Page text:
Published online May 27, 2014. doi: 10.4254/wjh.v6.i5.284
Revised: January 7, 2014
Accepted: March 13, 2014
Published online: May 27, 2014
Treatment of chronic hepatitis B (CHB) has markedly improved in the last 15 years due to the availability of direct antivirals which greatly increase therapeutic options. Currently, there are two classes of agents licensed for CHB treatment: standard or pegylated interferon alpha (IFN or Peg-IFN) and five nucleoside/nucleotide analogues (NAs). Long-term treatment with NAs is the treatment option most often used in the majority of CHB patients. Entecavir and tenofovir, the most potent NAs with high barrier to resistance, are recommended as first-line monotherapy by all major treatment guidelines and can lead to long-lasting virological suppression, resulting in histological improvement or reversal of advanced fibrosis and reduction in disease progression and liver-related complications. In this review, we focus on current treatment strategies of chronic hepatitis B and discuss the most recent efficacy and safety data from clinical trials and real life clinical practice. Recent findings of response-guided approaches are also discussed.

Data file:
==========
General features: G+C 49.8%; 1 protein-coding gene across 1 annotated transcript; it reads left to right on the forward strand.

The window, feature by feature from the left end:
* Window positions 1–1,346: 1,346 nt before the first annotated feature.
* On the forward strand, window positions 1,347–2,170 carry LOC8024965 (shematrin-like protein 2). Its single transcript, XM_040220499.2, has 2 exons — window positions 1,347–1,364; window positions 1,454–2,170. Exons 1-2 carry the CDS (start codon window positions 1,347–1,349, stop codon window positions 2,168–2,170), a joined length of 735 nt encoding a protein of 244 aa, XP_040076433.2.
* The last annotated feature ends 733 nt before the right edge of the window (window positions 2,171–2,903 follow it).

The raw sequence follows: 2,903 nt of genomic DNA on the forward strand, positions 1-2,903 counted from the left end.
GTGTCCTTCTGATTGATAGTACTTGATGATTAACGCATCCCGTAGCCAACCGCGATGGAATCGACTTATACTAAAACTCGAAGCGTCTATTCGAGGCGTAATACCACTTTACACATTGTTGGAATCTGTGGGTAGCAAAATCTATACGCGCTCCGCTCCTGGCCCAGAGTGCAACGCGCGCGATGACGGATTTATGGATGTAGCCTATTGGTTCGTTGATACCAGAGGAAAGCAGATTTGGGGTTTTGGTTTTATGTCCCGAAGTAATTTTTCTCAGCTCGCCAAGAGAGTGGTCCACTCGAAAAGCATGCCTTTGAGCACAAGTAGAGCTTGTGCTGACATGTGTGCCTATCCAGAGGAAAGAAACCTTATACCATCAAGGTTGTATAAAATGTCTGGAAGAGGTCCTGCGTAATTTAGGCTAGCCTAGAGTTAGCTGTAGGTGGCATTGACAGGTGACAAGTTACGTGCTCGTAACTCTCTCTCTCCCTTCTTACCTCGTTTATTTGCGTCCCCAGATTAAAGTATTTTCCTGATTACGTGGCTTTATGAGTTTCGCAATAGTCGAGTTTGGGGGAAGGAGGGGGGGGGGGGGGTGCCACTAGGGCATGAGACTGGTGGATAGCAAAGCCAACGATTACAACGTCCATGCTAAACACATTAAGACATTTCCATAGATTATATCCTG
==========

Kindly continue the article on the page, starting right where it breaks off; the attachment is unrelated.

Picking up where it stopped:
Core tip: Patients with chronic hepatitis B are a heterogeneous population and require different management strategies. In clinical practice, several baseline factors, related to the patient, drug, stage of liver disease, comorbidities, lifestyle factors, coinfections and profile of hepatitis B virus infection, should be taken into consideration in order to individually optimize therapy. Surface antigen of the hepatitis B virus quantification is a potential new biomarker for treatment individualization and response-guided therapy. In the last two decades, the availability of potent oral antivirals changed the natural history of chronic hepatitis B; however, the risk of hepatocellular carcinoma (HCC) has not been abolished and thus regular HCC surveillance in high risk patients is required.